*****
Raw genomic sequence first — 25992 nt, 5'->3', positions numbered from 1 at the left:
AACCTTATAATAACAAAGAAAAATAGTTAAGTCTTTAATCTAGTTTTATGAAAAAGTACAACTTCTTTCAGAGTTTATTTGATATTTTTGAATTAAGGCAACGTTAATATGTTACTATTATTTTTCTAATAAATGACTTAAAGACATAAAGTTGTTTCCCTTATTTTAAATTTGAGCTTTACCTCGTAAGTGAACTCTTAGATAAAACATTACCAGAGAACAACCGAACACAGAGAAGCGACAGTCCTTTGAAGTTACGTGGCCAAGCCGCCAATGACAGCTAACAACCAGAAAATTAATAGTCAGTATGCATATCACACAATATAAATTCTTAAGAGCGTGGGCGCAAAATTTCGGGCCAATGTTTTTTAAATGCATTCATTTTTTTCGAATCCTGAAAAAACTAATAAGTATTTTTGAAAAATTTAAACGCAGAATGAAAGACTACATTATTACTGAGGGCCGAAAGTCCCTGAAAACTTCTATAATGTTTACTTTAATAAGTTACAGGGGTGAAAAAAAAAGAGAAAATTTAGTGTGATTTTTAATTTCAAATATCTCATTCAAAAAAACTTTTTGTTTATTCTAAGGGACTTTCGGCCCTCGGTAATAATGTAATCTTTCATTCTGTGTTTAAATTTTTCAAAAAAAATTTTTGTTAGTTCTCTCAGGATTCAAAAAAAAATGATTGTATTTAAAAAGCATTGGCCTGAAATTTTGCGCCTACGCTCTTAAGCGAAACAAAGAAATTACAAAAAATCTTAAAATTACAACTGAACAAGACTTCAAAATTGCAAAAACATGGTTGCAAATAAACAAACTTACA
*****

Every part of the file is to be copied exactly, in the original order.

Raw genomic sequence first — 25992 nt, 5'->3', positions numbered from 1 at the left:
AACCTTATAATAACAAAGAAAAATAGTTAAGTCTTTAATCTAGTTTTATGAAAAAGTACAACTTCTTTCAGAGTTTATTTGATATTTTTGAATTAAGGCAACGTTAATATGTTACTATTATTTTTCTAATAAATGACTTAAAGACATAAAGTTGTTTCCCTTATTTTAAATTTGAGCTTTACCTCGTAAGTGAACTCTTAGATAAAACATTACCAGAGAACAACCGAACACAGAGAAGCGACAGTCCTTTGAAGTTACGTGGCCAAGCCGCCAATGACAGCTAACAACCAGAAAATTAATAGTCAGTATGCATATCACACAATATAAATTCTTAAGAGCGTGGGCGCAAAATTTCGGGCCAATGTTTTTTAAATGCATTCATTTTTTTCGAATCCTGAAAAAACTAATAAGTATTTTTGAAAAATTTAAACGCAGAATGAAAGACTACATTATTACTGAGGGCCGAAAGTCCCTGAAAACTTCTATAATGTTTACTTTAATAAGTTACAGGGGTGAAAAAAAAAGAGAAAATTTAGTGTGATTTTTAATTTCAAATATCTCATTCAAAAAAACTTTTTGTTTATTCTAAGGGACTTTCGGCCCTCGGTAATAATGTAATCTTTCATTCTGTGTTTAAATTTTTCAAAAAAAATTTTTGTTAGTTCTCTCAGGATTCAAAAAAAAATGATTGTATTTAAAAAGCATTGGCCTGAAATTTTGCGCCTACGCTCTTAAGCGAAACAAAGAAATTACAAAAAATCTTAAAATTACAACTGAACAAGACTTCAAAATTGCAAAAACATGGTTGCAAATAAACAAACTTACA